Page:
04 March 2019 - Events
The global blockchain market is expected to be $7.59 billion by 2024. By the end of 2017, funding into blockchain companies was up 340% from 2016, to $2.4 billion.
According to a Deloitte report, fifty-five percent of a group of C-level executives surveyed said their company would be at a competitive disadvantage if it failed to adopt the technology.
The UK Government is also in the game. Innovate the UK has prioritized blockchain technology in its tech agenda with a competition of £8 million ($10.5 million) in grants to firms working on health initiatives with blockchain.
One thing is for sure, with new disruptive technology come changes to the status quo, and that means the law has to keep up.
Blockchain and the law
Blockchain has potentially limitless applications, and therefore the laws that apply to online transactions and communications today will continue to apply to those done using blockchain technology. Some areas where we are likely to see complications with the growth of blockchain and, under English law, the need for decisions from regulators and the courts to provide clarity, are data protection, financial regulation, liability, and consumer protection laws.
Data protection: the implementation of the GDPR on 25 May 2018 brings with it codified rights for data subjects to have their personal data erased (the so-called ‘right to be forgotten’), and data controllers are required under the GDPR to retain personal data for no longer than is necessary. Transactions on the blockchain are immutable and include potentially the full suite of a data subject’s personally identifiable information. Careful thought and consideration will need to be given as to how providers of blockchain-based applications can ensure compliance. Depending on how this technology is adopted and the extent of its proliferation, we may see the legal ground of legitimate interests for the processing of personal data expands to include the necessity that arises from the fundamental characteristics of blockchain technology.
Without going too far down the rabbit hole, the concepts of which party is a data controller and which is a data processor are also likely to become much harder to delineate where transactions and business operate using blockchain technology.
Financial regulation: the majority of the current use cases of blockchain technology relate to cryptocurrencies and token sales. Financial and securities regulators will continue to keep a close eye on this. The FCA in the UK has thus far said that such transactions will have to be assessed on a case-by-case basis to determine whether the activity is a ‘regulated activity’ or not, and is keeping an open mind about blockchain to avoid hampering its growth and innovation by tying it up in regulatory red-tape.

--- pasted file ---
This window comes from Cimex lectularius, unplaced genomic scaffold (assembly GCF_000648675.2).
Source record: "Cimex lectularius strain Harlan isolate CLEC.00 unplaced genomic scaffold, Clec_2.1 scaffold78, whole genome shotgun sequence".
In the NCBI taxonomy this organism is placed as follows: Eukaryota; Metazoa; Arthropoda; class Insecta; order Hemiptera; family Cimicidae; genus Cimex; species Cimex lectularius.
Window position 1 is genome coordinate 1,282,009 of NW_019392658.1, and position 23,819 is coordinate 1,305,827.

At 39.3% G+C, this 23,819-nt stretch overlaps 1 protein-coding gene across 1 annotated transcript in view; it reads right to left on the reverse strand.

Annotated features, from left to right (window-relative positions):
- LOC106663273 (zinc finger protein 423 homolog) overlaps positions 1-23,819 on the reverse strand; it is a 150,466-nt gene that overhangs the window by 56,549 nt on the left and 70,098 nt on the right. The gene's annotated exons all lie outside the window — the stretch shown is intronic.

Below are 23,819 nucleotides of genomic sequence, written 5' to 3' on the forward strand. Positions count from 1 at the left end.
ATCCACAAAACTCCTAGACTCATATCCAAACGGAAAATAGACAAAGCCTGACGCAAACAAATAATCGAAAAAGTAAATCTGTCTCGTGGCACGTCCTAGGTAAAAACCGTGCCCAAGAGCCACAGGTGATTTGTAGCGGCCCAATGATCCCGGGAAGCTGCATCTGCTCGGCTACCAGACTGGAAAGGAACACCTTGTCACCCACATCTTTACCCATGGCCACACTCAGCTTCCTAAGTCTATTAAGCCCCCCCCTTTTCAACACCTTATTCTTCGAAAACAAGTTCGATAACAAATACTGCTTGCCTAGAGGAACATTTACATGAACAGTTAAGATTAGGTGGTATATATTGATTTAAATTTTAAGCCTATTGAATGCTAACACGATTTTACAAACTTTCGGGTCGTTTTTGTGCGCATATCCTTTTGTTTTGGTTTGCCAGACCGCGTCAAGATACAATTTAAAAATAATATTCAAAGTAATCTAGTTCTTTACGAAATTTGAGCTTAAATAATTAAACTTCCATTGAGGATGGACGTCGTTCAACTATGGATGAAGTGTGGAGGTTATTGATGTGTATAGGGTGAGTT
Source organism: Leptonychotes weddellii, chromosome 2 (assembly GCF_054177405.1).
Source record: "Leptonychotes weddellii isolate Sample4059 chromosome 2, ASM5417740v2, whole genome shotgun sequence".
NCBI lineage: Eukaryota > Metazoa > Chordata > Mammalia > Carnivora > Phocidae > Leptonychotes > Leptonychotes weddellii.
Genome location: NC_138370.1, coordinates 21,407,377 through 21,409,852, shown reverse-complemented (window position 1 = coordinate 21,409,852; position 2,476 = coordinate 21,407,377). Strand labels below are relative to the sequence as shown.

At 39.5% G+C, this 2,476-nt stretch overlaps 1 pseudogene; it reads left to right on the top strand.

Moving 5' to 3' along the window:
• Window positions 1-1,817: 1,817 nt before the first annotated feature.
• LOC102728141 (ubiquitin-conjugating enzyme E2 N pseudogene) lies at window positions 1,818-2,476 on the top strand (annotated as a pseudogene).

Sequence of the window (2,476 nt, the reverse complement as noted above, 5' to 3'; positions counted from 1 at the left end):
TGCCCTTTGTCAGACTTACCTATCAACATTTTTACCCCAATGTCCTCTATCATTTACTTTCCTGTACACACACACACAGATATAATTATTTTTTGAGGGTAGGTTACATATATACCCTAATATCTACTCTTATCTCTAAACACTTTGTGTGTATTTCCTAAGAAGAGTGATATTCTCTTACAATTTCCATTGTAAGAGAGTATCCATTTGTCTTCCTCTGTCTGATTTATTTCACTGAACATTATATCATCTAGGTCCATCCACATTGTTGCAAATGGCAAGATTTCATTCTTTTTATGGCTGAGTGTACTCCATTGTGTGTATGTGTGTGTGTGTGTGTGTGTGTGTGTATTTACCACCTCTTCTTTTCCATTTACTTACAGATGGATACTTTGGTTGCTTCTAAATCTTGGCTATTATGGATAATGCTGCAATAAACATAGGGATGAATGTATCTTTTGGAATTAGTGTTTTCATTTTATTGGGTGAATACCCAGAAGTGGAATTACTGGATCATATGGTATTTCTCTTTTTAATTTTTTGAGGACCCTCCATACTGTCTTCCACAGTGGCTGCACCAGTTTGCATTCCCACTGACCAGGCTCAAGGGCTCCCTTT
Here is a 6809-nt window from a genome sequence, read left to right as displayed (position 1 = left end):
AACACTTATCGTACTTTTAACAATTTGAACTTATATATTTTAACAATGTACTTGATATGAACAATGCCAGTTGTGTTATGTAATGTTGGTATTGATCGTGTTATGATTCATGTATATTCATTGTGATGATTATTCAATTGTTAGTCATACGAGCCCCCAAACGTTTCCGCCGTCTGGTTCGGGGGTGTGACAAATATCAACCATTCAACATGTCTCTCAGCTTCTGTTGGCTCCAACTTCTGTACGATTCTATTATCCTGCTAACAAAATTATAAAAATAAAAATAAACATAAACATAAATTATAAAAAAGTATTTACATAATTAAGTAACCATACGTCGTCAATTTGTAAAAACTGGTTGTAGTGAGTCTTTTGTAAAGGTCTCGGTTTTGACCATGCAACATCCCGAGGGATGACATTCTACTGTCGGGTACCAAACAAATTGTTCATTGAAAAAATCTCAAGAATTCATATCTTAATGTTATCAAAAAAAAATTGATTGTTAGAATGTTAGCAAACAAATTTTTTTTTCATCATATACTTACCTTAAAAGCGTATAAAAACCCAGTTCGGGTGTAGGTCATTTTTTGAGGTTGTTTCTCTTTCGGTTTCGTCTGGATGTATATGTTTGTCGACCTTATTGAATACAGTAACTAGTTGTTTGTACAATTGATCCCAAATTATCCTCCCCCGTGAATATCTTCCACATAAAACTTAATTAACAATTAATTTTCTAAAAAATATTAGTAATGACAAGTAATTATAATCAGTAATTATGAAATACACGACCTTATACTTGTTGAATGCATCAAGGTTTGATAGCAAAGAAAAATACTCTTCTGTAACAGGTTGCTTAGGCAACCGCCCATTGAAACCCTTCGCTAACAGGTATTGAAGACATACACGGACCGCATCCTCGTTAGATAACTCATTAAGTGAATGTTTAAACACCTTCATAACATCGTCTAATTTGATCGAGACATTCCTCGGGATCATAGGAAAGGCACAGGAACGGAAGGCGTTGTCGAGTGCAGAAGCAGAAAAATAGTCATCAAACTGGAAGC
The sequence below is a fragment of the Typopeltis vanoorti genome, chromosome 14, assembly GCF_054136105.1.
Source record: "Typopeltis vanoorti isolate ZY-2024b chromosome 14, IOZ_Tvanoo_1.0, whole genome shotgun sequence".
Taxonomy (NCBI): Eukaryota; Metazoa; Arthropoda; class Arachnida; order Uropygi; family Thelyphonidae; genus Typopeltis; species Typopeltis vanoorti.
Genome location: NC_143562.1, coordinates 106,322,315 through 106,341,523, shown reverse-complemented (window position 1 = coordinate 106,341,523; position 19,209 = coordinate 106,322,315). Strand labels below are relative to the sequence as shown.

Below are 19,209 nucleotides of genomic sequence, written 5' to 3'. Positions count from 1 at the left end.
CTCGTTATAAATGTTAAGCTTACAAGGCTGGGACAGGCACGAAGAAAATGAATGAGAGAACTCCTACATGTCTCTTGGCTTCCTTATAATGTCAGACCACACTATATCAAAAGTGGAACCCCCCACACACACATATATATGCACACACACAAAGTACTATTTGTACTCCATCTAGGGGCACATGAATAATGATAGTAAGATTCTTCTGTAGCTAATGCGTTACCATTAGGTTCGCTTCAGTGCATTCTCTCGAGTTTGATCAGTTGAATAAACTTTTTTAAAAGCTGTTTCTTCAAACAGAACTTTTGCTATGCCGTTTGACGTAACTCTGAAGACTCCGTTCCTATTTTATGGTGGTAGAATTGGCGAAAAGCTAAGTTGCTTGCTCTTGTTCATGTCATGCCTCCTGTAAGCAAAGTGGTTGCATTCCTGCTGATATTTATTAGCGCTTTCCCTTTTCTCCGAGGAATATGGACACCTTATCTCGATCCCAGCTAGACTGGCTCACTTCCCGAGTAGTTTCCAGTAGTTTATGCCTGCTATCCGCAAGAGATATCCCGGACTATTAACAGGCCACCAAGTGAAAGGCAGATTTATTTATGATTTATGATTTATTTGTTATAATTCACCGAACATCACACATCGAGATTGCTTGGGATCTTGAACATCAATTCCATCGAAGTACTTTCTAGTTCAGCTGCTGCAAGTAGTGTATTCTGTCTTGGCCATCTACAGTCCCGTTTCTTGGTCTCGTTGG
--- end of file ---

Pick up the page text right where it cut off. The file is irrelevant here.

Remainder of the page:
Another challenge will be determining the legal status of decentralised autonomous organisations (DAOs), which will likely require either legislative or common law clarification.
Consumer protection: consumers have the right to a 14 day cooling off period, which will require some careful negotiation/coding where consumer contracts are implemented using blockchain technology. It may have to be dealt with in ‘real world’ contracts governing any smart contracts used, imposing contractual obligations on members in a blockchain network to authorise hard forks where a consumer wants to exercise their statutory rights under consumer protection legislation.
Three things to watch with blockchain
- At this stage, probably the number one issue is to not rely on smart contracts. They aren’t contracts in a legal sense. Make sure that any commercial opportunity is carefully thought through and that all parties involved consider their respective legal obligations and liabilities, as they would with non-blockchain-based transactions. We believe it will be essential to ensure that any smart contracts are appropriately regulated by real-world contracts.
- If developing an application or piece of software around a blockchain network, consider who the members of that network are going to be and the ramifications of the 51% rule (i.e., the need to have more than 50% of the members of a network approve any changes/additions to the blockchain). Otherwise, organisations could be developing something that’s ultimately not under their control, and this could bring its own set of issues.
- The legal considerations mentioned above should be carefully considered, especially given that the use cases are new and the law untested in respect of blockchain. Some see blockchain technology as just the next big hype, while others expect it will revolutionise every corner of the world. At least in the near term, we expect the reality lies somewhere in the middle, and those innovating and investing in blockchain technology should consider carefully how the introduction of blockchain to their existing technology will change the way they do business, to ensure that hurdles and areas of exposure, both commercial and legal, can be predicted and protected against.